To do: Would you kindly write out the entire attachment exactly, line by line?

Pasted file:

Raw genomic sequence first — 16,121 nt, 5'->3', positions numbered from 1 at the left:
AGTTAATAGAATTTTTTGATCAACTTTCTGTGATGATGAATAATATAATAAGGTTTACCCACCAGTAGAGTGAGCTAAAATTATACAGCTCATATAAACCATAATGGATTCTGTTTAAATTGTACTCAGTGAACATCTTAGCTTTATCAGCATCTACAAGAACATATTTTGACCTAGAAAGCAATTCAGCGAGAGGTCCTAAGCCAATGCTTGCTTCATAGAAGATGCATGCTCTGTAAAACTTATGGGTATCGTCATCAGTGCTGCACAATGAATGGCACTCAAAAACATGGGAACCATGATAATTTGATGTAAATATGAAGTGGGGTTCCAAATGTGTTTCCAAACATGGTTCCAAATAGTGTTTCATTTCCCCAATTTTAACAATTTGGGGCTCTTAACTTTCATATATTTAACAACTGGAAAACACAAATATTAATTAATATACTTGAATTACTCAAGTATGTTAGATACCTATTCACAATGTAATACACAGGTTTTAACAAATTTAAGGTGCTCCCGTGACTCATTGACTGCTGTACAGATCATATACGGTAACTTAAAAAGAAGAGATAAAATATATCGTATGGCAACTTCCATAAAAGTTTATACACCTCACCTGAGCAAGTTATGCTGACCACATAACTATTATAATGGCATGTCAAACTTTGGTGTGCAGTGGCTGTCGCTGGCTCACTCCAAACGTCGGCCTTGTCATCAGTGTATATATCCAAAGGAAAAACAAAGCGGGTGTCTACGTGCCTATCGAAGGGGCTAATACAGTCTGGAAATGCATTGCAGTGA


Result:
Raw genomic sequence first — 16,121 nt, 5'->3', positions numbered from 1 at the left:
AGTTAATAGAATTTTTTGATCAACTTTCTGTGATGATGAATAATATAATAAGGTTTACCCACCAGTAGAGTGAGCTAAAATTATACAGCTCATATAAACCATAATGGATTCTGTTTAAATTGTACTCAGTGAACATCTTAGCTTTATCAGCATCTACAAGAACATATTTTGACCTAGAAAGCAATTCAGCGAGAGGTCCTAAGCCAATGCTTGCTTCATAGAAGATGCATGCTCTGTAAAACTTATGGGTATCGTCATCAGTGCTGCACAATGAATGGCACTCAAAAACATGGGAACCATGATAATTTGATGTAAATATGAAGTGGGGTTCCAAATGTGTTTCCAAACATGGTTCCAAATAGTGTTTCATTTCCCCAATTTTAACAATTTGGGGCTCTTAACTTTCATATATTTAACAACTGGAAAACACAAATATTAATTAATATACTTGAATTACTCAAGTATGTTAGATACCTATTCACAATGTAATACACAGGTTTTAACAAATTTAAGGTGCTCCCGTGACTCATTGACTGCTGTACAGATCATATACGGTAACTTAAAAAGAAGAGATAAAATATATCGTATGGCAACTTCCATAAAAGTTTATACACCTCACCTGAGCAAGTTATGCTGACCACATAACTATTATAATGGCATGTCAAACTTTGGTGTGCAGTGGCTGTCGCTGGCTCACTCCAAACGTCGGCCTTGTCATCAGTGTATATATCCAAAGGAAAAACAAAGCGGGTGTCTACGTGCCTATCGAAGGGGCTAATACAGTCTGGAAATGCATTGCAGTGA